• Criminal gangs look for empty properties that can be converted into cannabis factories
  • Live water supplies can result in leaks, flooding and substantial damage to structural joists and supports
  • Frozen pipe can explode, resulting in an expensive repair bill

Whether you own a residential home or a commercial building, isolation of utilities and drain down is recommended.  This is often an insurance requirement, along with regular visits to the property.  If you live far away from the property and looking to sell, we can agree to buy your property in ‘as is’ condition and take care of these issues.

When a property is empty, you are liable for public injury claims.  Whether a criminal or a curious child enters a vacant property and becomes injured due to fire, electricity or gas sparks, the owner becomes liable by ambulance chasing solicitors.

What to do with electric when selling house?

The first thing to do is contact your utilities suppliers letting them know that you are selling.  Once the sale is completed, you must provide them with the final meter readings and your forwarding address.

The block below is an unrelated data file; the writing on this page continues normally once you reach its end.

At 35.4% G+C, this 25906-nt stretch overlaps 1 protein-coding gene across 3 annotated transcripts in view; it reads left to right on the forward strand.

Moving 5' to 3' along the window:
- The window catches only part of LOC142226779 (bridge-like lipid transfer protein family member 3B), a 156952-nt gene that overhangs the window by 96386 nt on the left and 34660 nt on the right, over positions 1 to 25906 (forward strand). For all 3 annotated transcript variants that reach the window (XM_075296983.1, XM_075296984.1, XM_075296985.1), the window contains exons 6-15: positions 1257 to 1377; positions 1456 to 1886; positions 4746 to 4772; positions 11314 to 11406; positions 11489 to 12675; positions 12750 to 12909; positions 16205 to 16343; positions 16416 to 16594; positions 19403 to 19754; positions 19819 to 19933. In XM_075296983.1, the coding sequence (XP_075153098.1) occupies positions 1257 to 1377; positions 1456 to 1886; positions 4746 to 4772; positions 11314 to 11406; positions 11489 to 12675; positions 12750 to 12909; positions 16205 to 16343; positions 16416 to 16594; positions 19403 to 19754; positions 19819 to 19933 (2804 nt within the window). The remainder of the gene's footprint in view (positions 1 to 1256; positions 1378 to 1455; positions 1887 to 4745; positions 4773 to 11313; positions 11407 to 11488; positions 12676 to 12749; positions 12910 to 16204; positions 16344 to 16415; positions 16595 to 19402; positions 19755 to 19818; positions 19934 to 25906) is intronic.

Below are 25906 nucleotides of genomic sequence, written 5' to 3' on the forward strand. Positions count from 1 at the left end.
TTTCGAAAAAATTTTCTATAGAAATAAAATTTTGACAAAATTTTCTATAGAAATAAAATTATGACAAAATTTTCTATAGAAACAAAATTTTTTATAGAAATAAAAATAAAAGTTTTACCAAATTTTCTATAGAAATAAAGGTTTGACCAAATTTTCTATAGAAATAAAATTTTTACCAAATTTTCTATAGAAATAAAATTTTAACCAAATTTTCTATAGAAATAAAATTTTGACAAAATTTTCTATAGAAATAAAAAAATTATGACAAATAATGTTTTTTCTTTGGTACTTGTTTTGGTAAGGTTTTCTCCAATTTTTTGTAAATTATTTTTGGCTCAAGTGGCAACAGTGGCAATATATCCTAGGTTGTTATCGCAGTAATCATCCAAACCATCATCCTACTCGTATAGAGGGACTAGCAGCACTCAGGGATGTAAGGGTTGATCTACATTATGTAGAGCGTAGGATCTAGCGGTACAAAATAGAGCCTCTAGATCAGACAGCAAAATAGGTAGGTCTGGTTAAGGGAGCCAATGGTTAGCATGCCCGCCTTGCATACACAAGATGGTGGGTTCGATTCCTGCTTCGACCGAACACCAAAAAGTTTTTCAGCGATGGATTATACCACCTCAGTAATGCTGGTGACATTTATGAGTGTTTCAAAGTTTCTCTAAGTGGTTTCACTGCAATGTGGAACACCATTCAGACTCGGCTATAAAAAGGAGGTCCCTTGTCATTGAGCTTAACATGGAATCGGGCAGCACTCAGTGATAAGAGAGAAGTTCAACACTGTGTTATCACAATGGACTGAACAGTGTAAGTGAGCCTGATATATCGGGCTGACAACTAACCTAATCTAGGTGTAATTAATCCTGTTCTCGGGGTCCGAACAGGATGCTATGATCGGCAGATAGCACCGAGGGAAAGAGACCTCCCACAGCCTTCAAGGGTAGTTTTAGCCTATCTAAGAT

Pay the bill on receipt and look into best priced utility providers by searching the market.

Advantages of draining down utilities on an empty property
We are genuine house buyers for houses as is, so the condition of the property is not important to us.

Can Property Saviour help at all?

Do you need to sell your house quickly because of time pressure? For example, you are looking to move abroad, must sell property now to release funds, or looking to take advantage of favourable tax conditions.

We are genuine house buyers for houses as is, so the condition of the property is not important to us. We also buy commercial investment properties across England and Wales. Selling a house quickly is not easy on the open market, and because we pay cash for houses, we will buy your house in 7 days.

Property Saviour are one of very few genuine cash house buyers. If you need to sell your home quickly, we will aim to exchange contracts within 7 days and complete at a timeframe that fits in with your plans. We will also pay £1,500 to cover your legal fees, so there’s no cost to you to sell your house online.